Retailing, an area where women might be expected to predominate, remains staunchly male dominated at a senior level. Ann Iverson, the American who was brought in on a £1-million a year package to save Laura Ashley, made plenty of headlines, but mostly disastrous ones. The City and press seemed to take a special delight in emphasising her failure to turn around the ailing store chain, happily dredging up an ill-judged appearance in Vogue where they combined her disparaging comments about the City with raunchy photos of her in leather trousers.
Such public humiliation has prompted other potential retail stars, such as Beverley Hodson, director of WH Smith retail, to keep a deliberately low profile.
Little wonder, then, that so many of Britain's most powerful women are keen to wield their power from behind closed doors. Rosie Boycott, editor of The Express and formerly of The Independent, is one of the exceptions.
She allowed the cameras into her newsroom during her brief and stormy reign editing The Independent, and proved to a gripped audience that her willingness to admit weakness in some areas was offset by a ruthless ability to dispense with those who failed to meet her expectations.
Boycott believes that the bright spotlight trained on women who make it to senior positions may discourage some from seeking promotion. 'I think it does put some people off,' she says.
Boycott adds, however, that women should not be discouraged by the relatively small number of them in the very top echelons of business. 'If you put it in the context of this all happening in a quarter of a century, it is a fairly phenomenal achievement,' she says. 'Going back to the days of Spare Rib, where we were saying we want abortion and equal pay, there was no other route to the top than coming in from menial jobs. That has shifted dramatically.'
Opportunity 2000, the campaigning group invented to help promote the interests of women in business, concedes that the number of women in the boardroom is still tiny. Latest figures from Hemmington Scott, the firm that collates details on Britain's public companies, show that only 3.32% of all non-executive directors are women, and an even lower number - 188, or 2.67% - of all executive directors are women.
But even one woman at the top can help. Clara Freeman at Marks & Spencer, who is chairman of Opportunity 2000, says her career was helped along by mentors within the organisation, including Baroness (Janet) Young, who was a non-executive director of M&S when Freeman was climbing the ladder. 'I felt I could go to her and discuss how I should tackle issues that were coming up in my business.'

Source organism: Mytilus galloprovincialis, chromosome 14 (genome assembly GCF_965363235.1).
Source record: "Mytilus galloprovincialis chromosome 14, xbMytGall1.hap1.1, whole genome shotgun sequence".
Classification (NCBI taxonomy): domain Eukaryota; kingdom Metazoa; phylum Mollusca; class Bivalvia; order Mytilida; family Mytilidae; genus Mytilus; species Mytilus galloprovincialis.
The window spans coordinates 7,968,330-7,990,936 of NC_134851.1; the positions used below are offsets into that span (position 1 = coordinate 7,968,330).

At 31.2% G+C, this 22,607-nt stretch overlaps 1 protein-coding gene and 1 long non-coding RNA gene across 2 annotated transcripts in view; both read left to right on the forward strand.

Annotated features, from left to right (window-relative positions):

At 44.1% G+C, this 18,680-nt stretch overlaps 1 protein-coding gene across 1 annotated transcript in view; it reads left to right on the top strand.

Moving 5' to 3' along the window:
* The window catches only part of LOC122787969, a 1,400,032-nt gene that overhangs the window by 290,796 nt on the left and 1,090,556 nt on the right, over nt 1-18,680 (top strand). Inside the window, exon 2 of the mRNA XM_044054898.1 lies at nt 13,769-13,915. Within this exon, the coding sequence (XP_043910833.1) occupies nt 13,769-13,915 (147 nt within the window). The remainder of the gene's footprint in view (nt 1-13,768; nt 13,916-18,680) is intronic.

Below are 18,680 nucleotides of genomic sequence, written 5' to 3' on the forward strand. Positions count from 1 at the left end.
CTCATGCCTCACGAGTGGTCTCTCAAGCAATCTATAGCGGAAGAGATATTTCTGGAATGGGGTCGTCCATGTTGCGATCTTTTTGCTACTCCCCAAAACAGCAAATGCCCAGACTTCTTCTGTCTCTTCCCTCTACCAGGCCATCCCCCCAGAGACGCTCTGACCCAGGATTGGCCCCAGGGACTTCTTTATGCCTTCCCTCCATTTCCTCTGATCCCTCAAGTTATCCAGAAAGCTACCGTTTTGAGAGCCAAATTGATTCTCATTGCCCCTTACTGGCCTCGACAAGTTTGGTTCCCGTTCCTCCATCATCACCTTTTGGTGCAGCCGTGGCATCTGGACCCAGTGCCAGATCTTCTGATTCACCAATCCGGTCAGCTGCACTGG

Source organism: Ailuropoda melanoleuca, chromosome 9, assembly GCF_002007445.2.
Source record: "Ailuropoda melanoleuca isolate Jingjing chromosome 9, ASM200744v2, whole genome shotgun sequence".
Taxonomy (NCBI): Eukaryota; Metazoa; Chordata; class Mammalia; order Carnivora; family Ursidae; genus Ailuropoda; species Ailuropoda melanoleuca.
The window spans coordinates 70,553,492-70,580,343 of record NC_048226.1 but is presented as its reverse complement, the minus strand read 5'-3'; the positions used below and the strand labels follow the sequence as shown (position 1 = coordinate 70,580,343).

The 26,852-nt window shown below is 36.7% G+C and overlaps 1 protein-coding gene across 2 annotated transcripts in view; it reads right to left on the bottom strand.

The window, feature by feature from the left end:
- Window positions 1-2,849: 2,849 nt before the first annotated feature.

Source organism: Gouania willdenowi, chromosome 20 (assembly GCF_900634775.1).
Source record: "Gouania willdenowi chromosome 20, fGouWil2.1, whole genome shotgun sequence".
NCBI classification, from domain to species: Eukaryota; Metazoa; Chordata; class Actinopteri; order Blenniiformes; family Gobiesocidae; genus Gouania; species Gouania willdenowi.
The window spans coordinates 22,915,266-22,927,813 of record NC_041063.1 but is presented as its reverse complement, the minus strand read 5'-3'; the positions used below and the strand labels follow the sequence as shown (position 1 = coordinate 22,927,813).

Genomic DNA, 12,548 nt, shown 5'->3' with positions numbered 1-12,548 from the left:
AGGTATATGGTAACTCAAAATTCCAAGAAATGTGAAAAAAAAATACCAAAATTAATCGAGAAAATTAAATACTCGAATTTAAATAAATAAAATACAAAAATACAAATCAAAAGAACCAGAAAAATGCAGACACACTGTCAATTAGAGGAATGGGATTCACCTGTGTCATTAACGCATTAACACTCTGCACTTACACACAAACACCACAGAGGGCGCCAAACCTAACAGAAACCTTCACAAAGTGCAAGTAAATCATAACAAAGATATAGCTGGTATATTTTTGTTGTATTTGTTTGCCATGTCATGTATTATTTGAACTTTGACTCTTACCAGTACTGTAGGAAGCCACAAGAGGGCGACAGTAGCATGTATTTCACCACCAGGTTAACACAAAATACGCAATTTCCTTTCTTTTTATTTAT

Freeman, herself a personnel director, believes many woman would advance further and faster if they paid more attention to career planning. 'When I first joined M&S, it was as a buyer, which is a very enjoyable and creative job - but if you stick with that as a career, you don't get a broader business experience and you won't be qualified for the top position.'
Boycott believes that some very practical issues may be holding back some women in the media from taking a place at the very top of their organisations.
'The hours are punishing. I would never have done anything like this if I had a little kid,' she says. 'I started at the Indie when Daisie was 13 - so I could see her in the evenings, and she had a life of her own. If she had been seven, it would have been awful. The problem with newspapers is you cannot change the hours. You can't say we will run this newspaper so everyone gets home at 6pm. You can do that with some other sorts of companies, but with newspapers you have to be prepared to be there until 10pm, 11pm or more. It is all-consuming.'
Other professions suffer similar problems. Top City law firms, for example, require their legal staff to work very long hours, often at short notice, and believe that their clients will not be happy with anything less. Those demands, too much for many women who have small children, may explain why so few of the successful women lawyers end up as partners.
Freeman agrees that the tendency towards longer, more punishing hours is a retrograde step, but points out that the trend is not being adopted everywhere. Opportunity 2000 member companies, which include many of Britain's biggest, have not moved to longer working hours, and many have brought in policies to make work hours more flexible for both men and women.
Yve Newbold, the former Hanson company secretary who is now a headhunter with Heidrick & Struggles, says there is still a long way to go before the directors of Britain's biggest companies get their heads round the skills and abilities women can bring to the boardroom.
'Men are not yet persuaded that they need women in the boardroom,' she says. 'They may, however, genuflect to the lobby which says that they must have a woman on the board for political correctness.'